Species interactions are probably pretty important, in the evolution of life. There are all sorts of studies showing that the fitness and evolutionary history of individual species depends upon interactions with pollinators, symbiotes, food plants, herbivores, parasites, predators, and competitors. Most of these studies focus in on a single interaction—but what living thing interacts with only one other organism? Coevolution, when it happens, happens in a community context.

Adding even a second interaction into the scientific picture can be difficult, but it may also dramatically change the evolutionary outcome, as seen in a new study of evolution in the protozoan communities living in purple pitcher plants. Individually, competitors and predators are significant agents of natural selection—but together, they seem to counterbalance each other [$a].
.flickr-photo { }.flickr-framewide { float: right; text-align: left; margin-left: 15px; margin-bottom: 15px; width:100%;}.flickr-caption { font-size: 0.8em; margin-top: 0px; } The purple pitcher plant, Sarracenia purpurea. Photo by petrichor.Carnivorous pitcher plants grow funnel-shaped leaves that collect water to form a pitfall trap for hapless insects, which provide a source of nitrogen in swampy, nutrient-poor habitats. One species' pitfall is another's ideal habitat, however, and pitchers also play host to diverse micro-communities [PDF] of protozoans, bacteria, and even mosquito larvae. By recreating—and experimentally manipulating—these communities in the laboratory, the new study's author, Casey terHorst, was able to disentangle the individual and combined effects of two different kinds of species interaction within pitcher plant pitfalls.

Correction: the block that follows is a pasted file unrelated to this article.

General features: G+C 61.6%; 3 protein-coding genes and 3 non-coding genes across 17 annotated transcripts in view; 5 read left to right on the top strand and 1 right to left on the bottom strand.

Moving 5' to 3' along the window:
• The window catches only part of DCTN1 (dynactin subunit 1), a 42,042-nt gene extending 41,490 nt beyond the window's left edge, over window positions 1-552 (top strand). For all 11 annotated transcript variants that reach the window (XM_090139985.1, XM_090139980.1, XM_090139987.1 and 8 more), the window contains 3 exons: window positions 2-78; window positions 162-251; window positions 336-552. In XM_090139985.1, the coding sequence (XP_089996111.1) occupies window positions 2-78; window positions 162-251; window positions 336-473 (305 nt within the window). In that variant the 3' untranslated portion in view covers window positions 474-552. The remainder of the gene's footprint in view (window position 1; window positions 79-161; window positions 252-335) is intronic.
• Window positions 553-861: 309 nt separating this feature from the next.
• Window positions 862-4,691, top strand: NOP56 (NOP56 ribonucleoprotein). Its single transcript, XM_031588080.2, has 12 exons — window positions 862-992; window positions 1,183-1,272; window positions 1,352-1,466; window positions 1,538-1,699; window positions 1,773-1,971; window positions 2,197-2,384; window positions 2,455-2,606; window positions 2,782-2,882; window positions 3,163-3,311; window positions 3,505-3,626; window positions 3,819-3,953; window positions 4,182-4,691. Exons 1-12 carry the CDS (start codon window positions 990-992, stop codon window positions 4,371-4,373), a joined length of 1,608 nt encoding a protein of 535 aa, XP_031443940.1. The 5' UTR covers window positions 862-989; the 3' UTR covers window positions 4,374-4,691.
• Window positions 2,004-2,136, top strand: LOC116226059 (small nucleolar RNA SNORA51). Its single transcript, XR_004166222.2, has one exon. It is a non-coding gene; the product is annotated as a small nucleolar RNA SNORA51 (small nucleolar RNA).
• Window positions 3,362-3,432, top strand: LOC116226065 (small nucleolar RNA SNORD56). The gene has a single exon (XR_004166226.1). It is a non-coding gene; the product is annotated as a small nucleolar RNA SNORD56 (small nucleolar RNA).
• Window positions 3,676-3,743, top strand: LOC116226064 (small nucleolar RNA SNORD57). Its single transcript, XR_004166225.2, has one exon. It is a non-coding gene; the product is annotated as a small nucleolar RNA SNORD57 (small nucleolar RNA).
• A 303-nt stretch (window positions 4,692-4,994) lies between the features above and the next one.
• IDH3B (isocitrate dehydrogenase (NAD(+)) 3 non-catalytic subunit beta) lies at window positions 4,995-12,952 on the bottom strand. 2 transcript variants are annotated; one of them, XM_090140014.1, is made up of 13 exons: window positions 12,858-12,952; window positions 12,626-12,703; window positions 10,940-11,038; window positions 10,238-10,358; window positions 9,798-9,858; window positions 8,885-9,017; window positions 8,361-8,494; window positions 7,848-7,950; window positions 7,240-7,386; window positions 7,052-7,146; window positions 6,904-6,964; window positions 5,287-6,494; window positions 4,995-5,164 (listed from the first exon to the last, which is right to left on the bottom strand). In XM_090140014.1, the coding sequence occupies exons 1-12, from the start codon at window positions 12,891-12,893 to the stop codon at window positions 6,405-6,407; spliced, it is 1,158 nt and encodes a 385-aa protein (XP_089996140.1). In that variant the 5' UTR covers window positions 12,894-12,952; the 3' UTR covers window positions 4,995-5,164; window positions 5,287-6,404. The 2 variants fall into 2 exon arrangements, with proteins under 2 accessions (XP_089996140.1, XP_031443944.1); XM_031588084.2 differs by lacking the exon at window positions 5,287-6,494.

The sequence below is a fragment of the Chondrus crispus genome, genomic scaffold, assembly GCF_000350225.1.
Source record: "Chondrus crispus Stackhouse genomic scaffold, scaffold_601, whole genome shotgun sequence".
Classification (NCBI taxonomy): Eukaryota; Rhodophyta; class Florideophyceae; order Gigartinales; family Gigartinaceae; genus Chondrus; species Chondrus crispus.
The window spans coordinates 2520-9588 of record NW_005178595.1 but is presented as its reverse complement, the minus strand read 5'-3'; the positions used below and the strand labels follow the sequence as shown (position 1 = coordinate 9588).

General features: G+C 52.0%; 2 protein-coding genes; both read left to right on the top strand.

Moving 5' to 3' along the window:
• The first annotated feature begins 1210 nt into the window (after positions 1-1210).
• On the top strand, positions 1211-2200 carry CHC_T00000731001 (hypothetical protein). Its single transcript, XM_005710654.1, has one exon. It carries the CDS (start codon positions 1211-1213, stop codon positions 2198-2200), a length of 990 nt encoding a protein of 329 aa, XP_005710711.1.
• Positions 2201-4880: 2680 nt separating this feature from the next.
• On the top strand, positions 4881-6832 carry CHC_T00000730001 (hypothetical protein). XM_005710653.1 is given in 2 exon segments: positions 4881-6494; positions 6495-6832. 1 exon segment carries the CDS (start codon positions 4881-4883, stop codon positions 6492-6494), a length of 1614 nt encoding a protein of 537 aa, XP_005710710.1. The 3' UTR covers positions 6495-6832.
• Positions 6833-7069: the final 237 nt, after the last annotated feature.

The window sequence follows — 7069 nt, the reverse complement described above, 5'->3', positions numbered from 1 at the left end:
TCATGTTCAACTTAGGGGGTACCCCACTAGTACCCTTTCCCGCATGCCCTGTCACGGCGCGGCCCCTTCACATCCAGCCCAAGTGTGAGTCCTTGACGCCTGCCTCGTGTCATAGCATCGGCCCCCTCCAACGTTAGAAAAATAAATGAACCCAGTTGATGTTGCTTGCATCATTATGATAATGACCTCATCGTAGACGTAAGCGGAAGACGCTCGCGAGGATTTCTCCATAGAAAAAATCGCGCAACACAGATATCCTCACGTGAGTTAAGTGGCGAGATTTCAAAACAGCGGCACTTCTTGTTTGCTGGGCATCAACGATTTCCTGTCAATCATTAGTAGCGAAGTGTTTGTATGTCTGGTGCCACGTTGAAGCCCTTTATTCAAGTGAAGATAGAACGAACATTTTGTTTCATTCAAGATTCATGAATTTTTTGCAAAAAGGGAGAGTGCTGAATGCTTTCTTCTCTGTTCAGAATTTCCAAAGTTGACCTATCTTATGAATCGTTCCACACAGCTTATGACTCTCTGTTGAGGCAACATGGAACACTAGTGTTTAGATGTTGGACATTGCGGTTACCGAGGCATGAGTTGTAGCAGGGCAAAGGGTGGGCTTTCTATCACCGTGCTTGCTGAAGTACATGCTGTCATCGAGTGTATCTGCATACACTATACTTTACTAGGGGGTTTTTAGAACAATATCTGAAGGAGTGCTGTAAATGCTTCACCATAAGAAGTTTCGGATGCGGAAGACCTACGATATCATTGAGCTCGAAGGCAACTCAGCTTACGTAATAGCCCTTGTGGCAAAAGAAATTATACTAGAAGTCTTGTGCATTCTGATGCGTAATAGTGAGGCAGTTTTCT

TerHorst focused on a protozoan species in the genus Colpoda, a widespread single-celled critter found in moist soil and standing water. In pitcher plants, Colpoda makes a living feeding on bacteria that break down insects trapped by the pitfall—and they themselves are prey for the larvae of the mosquito Wyeomyia smithii.

.flickr-photo { }.flickr-frameright { float: right; text-align: left; margin-left: 15px; margin-bottom: 15px; width:40%;}.flickr-caption { font-size: 0.8em; margin-top: 0px; } An example of genus Colpoda, the group of ciliates studied (but probably not the same species). Photo by PROYECTO AGUA** /** WATER PROJECT.To determine the individual and combined effects of competition and predation on Colpoda, terHorst allowed experimental populations of the protozoan to evolve for 20 days (about 60-120 Colpoda generations) with either (1) no competitors or predators, (2) competition from another bacteria-eating protozoan, (3) predation by mosquito larvae, or (4) competition and predation. At the end of the experimental period, he sampled each evolved Colpoda population and measured a number of traits, including the size of Colpoda cells and their speed. Larger Colpoda cells are thought to be better competitors but more vulnerable to predators; faster ones should be better able to evade predation.

Individually, predators and competitors had significant effects on Colpoda evolution. In the presence of mosquito larvae, Colpoda evolved smaller, faster cells than it did alone. Unexpectedly, competitors also caused Colpoda to evolve smaller cells, though not faster ones. TerHorst suggests that this is because competition also favored more rapid reproduction by Colpoda, which meant that individual cells grew less before dividing.

Most interestingly, though, Colpoda evolving in the presence of both predators and competitors looked quite a lot like Colpoda that evolved alone. This is apparently because the mosquito larvae ate both Colpoda and its competitor—the mosquitoes acted to relieve some competitive pressure on Colpoda at the same time they ate fewer Colpoda because they had two prey species to pursue. In fact, the mosquitoes preferred to eat the competitor species, since it tended to hang out in the open while Colpoda hid among the plastic beads lining the base of the artificial habitat.